Washington Needs to Address All Our Needs, Young and Old

Special Publication
Thursday, August 17, 2017

In this guest column originally appearing in The Keene Sentinal, Concord Coalition New England Regional Director Chase Hagaman contends that elected officials in Washington should quit procrastinating and seize opportunities to address our nation's fiscal challenges. 

"You may delay, but time will not, and lost time is never found again.”

So Benjamin Franklin warned, and he was onto something. If you wait too long, you may miss an opportunity.

Many of our elected officials in Washington have not grasped that principle. In fact, their procrastination has allowed fiscal policy problems to fester, making them worse and ensuring that reforms will be more urgently needed and more difficult to enact than they otherwise would have been.

The federal debt is currently almost $20 trillion, and is at the highest level relative to the size of the economy (GDP) since shortly after World War II. The nonpartisan Congressional Budget Office projects that under current laws, the government will add $10.1 trillion to that debt over the next decade.

Federal budget deficits — the annual gaps between spending and revenue — are largely the result of a structural gap between the poorly designed tax code and spending on programs such as Medicare, Medicaid and Social Security that is driven higher and higher by rising health care costs and an aging population.

After the Great Recession, the economic recovery decreased federal deficits. But because lawmakers have ignored the structural problems in the budget, deficits are heading upward again — but without a recession or other national emergency to blame.

Last year the government ran a deficit of $587 billion. It is on track to surpass $1 trillion by 2022, and that projection doesn’t include new spending and tax-cut proposals that Washington is considering.

Under current law, only four spending areas are expected to increase as a percentage of the economy over the next 30 years: interest on the debt, Medicare, Medicaid and Social Security. And these four already claim two-thirds of the federal budget.

Unfortunately, elected officials have been overlooking opportunities to address fiscal issues and engage in long-term budget reform.

The last several years of economic growth, increased tax revenue and low interest rates gave Congress some breathing room to pursue necessary changes. Congress has so far failed to take advantage of it.

Instead we have seen a broken budget process, brinksmanship, dysfunction and a lack of the bipartisan cooperation that will be needed to put the country on a sustainable fiscal path.

Washington is also passing up another opportunity: The fact that up and coming generations have a growing political voice and a vital interest in long-term reforms to ensure a stronger economic future.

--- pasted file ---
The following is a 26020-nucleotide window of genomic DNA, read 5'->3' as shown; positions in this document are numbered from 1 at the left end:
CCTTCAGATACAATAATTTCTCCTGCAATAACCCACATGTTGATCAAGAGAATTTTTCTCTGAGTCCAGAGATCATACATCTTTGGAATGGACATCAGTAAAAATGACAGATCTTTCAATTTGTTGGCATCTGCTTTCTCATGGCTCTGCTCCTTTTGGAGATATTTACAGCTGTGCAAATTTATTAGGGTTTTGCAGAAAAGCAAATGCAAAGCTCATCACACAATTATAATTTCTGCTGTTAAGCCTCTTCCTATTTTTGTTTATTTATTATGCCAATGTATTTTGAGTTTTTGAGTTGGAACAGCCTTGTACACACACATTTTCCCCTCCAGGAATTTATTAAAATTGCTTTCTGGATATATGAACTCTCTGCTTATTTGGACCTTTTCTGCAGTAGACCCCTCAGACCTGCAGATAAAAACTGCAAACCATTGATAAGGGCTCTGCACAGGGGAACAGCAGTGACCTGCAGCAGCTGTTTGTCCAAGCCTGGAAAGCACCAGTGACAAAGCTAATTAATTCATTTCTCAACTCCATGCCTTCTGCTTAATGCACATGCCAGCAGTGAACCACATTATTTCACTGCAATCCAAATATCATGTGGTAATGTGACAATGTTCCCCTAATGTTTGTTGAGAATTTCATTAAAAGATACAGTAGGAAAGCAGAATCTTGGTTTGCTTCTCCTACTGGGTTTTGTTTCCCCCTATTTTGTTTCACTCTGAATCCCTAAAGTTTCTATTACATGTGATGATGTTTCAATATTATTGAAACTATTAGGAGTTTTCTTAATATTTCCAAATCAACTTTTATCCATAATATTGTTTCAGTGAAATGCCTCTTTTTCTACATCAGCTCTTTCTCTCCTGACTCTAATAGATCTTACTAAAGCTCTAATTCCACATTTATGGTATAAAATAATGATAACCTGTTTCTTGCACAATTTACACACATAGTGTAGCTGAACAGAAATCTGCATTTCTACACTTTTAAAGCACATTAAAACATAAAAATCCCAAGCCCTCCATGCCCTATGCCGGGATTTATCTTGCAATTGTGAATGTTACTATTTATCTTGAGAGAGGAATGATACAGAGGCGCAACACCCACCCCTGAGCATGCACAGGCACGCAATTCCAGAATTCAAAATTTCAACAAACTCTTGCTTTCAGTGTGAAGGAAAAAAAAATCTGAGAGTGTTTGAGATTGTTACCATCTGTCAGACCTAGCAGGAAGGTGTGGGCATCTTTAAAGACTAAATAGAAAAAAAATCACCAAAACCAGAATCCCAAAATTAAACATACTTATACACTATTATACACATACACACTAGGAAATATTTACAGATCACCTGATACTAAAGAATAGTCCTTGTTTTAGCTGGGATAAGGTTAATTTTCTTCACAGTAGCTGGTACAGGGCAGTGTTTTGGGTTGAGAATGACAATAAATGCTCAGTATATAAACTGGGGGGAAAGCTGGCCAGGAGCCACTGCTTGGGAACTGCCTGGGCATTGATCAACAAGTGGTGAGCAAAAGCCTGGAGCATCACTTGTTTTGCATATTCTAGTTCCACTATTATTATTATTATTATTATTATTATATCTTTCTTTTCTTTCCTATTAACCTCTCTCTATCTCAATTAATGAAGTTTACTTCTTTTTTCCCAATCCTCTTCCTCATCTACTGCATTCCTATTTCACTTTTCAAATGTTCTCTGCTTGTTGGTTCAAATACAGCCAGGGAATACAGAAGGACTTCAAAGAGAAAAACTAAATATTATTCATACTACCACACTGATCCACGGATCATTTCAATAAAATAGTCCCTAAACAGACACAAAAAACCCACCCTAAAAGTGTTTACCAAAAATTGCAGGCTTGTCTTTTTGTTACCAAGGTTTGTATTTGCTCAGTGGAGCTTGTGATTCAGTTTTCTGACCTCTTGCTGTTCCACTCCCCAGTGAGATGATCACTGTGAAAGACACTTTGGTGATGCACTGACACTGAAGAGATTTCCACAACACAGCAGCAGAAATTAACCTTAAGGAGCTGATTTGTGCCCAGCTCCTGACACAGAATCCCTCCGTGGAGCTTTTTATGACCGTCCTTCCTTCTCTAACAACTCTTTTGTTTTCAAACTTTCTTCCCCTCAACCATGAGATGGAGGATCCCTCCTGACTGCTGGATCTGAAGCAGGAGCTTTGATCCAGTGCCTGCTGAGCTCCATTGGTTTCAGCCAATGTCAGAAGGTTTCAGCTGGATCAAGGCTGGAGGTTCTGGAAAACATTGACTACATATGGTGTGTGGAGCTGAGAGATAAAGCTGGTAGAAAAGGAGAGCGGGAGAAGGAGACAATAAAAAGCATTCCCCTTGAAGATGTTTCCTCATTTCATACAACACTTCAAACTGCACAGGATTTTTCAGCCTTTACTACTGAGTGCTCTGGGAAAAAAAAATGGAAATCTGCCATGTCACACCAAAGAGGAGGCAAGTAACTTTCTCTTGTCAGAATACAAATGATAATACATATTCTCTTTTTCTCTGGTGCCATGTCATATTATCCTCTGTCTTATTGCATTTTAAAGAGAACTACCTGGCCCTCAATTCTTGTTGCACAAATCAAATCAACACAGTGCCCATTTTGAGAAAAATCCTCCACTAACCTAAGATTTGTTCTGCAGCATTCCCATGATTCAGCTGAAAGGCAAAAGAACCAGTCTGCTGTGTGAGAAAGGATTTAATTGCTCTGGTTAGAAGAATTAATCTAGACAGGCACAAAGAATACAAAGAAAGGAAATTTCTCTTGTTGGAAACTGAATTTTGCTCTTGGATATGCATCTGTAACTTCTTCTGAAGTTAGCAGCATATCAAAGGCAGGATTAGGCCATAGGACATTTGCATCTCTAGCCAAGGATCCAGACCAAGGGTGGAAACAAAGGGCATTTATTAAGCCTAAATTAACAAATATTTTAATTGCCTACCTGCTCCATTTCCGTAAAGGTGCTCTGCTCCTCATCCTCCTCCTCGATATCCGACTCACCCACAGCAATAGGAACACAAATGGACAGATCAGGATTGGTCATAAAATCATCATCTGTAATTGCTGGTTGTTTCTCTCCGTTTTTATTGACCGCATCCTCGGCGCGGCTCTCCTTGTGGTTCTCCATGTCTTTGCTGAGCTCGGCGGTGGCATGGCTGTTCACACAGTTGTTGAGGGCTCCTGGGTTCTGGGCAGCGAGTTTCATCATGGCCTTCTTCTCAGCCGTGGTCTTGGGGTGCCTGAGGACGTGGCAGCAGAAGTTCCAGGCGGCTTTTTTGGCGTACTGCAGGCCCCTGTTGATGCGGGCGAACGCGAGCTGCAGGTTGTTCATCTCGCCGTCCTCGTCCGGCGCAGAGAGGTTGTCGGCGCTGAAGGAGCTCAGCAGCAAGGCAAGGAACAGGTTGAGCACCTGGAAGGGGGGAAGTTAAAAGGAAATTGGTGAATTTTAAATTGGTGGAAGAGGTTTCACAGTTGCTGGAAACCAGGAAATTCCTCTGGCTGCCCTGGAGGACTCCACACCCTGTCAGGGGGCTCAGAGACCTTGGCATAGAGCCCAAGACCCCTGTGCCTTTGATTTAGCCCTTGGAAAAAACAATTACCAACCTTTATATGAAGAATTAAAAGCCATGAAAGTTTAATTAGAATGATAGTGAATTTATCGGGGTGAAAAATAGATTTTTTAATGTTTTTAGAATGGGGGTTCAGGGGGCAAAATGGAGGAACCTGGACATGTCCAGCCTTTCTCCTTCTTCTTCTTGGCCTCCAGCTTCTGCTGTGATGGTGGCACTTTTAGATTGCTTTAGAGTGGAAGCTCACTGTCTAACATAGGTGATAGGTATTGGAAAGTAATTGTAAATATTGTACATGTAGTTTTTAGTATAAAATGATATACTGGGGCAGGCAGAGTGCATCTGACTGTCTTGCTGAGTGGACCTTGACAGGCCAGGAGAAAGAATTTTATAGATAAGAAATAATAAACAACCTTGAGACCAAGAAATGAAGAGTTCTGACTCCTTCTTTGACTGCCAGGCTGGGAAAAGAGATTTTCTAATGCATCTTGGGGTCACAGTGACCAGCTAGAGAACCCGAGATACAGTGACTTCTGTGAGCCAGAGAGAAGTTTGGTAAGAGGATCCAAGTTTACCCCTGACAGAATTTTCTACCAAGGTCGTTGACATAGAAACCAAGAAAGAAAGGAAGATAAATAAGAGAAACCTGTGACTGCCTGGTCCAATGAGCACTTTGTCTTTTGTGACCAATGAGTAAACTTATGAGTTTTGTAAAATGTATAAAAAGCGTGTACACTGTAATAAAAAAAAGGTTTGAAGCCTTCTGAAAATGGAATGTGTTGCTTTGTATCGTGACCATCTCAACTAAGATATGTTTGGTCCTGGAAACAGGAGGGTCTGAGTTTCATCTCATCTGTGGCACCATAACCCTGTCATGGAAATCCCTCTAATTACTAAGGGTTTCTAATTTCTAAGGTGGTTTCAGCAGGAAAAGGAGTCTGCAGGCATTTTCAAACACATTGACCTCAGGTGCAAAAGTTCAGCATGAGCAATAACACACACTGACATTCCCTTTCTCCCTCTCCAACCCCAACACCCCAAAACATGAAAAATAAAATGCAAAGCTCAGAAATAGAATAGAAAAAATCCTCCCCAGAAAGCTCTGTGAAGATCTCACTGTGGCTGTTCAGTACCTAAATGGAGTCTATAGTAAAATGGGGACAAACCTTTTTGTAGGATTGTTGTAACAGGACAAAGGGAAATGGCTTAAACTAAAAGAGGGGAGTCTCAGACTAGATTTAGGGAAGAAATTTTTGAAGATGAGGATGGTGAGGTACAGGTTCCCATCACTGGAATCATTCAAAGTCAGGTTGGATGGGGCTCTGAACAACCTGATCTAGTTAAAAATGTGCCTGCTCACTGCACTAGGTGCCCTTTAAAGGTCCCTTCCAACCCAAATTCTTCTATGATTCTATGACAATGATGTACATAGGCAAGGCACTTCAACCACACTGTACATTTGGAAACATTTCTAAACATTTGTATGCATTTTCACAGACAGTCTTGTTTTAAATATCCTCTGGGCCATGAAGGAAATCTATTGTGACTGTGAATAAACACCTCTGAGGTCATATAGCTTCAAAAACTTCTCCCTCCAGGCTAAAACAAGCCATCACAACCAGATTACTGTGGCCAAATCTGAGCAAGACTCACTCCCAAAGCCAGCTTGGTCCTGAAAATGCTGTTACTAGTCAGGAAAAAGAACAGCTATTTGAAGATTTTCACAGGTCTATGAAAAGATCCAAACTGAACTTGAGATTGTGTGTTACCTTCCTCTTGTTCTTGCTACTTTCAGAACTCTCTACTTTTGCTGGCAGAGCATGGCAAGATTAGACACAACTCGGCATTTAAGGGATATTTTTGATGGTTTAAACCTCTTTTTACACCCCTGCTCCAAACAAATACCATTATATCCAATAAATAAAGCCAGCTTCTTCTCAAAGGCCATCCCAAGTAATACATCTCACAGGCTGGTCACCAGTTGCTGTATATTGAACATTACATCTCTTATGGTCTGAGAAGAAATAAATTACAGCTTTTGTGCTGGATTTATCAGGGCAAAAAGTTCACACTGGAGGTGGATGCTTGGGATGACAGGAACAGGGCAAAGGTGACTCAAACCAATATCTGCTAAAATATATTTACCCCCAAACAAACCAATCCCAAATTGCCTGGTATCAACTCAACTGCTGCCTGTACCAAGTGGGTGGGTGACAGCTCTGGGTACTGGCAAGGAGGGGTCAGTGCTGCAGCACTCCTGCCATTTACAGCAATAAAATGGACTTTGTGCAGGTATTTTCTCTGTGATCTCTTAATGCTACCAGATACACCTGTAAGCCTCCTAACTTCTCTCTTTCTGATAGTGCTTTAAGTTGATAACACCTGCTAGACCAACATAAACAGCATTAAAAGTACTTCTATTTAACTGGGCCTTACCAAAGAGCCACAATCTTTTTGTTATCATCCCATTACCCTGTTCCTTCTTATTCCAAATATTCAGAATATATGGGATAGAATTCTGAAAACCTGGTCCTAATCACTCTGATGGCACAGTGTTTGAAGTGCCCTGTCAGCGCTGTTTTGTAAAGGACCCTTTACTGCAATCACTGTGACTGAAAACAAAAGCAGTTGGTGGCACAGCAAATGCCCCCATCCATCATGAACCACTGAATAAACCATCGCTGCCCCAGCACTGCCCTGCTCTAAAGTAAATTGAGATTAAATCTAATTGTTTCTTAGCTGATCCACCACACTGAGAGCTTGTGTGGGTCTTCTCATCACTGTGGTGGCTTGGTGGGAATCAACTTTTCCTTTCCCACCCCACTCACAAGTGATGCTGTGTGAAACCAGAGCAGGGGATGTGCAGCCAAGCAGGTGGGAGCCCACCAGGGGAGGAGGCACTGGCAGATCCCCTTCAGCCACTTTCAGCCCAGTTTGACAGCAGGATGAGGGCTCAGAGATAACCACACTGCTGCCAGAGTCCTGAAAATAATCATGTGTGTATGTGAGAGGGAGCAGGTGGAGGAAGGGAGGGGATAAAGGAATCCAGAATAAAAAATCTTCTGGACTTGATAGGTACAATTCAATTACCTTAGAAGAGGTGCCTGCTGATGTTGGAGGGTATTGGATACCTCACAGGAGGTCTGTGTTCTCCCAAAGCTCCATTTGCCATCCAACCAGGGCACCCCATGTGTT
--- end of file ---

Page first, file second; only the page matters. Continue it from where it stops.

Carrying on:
The Pew Research Center found that millennials and members of Generation X together accounted for more votes in 2016 than did the baby boomers. Citizens under age 51 accounted for nearly 70 million votes, while those over 51 accounted for roughly 68 million.

Millennials — myself included — are less likely to participate in traditional institutions such as political parties and unions. This may indicate that younger Americans are more likely to disregard party lines, and to expect their representatives in Washington to work across those lines.

In addition, many millennials and Generation X members understand the need to begin reforming health care and retirement programs so that these programs can effectively serve older Americans — including themselves — in the coming decades.

According to polling data, few millennials expect Social Security to provide us with full retirement benefits. Although we realize the program is not sustainable without changes, most of us also agree that current beneficiaries should not be hurt by reform.

Pew found in a 2014 survey that only 6 percent of millennials thought they would receive the same level of benefits that retirees receive now; 51 percent believed they would receive no benefits at all, which is overly pessimistic. Sixty-one percent thought current benefits should not be cut.

The general recognition among millennials and Generation X members that changes are necessary presents elected officials with an opportunity to move forward on repairing these key programs.

It is time for members of Congress to set aside partisan rhetoric and seize the opportunities before them by enacting bipartisan legislation that maintains support for baby boomers and helps up and coming generations plan for their futures.

This type of generationally minded legislation must address an array of national fiscal challenges — such as a need for domestic investment, federal deficit reduction, higher economic growth, rising health care costs and retirement security.

Congress and President Trump should focus now on putting our nation on a secure financial footing for years to come. The opportunities are there. And as bifocal Ben would have said, the clock is ticking.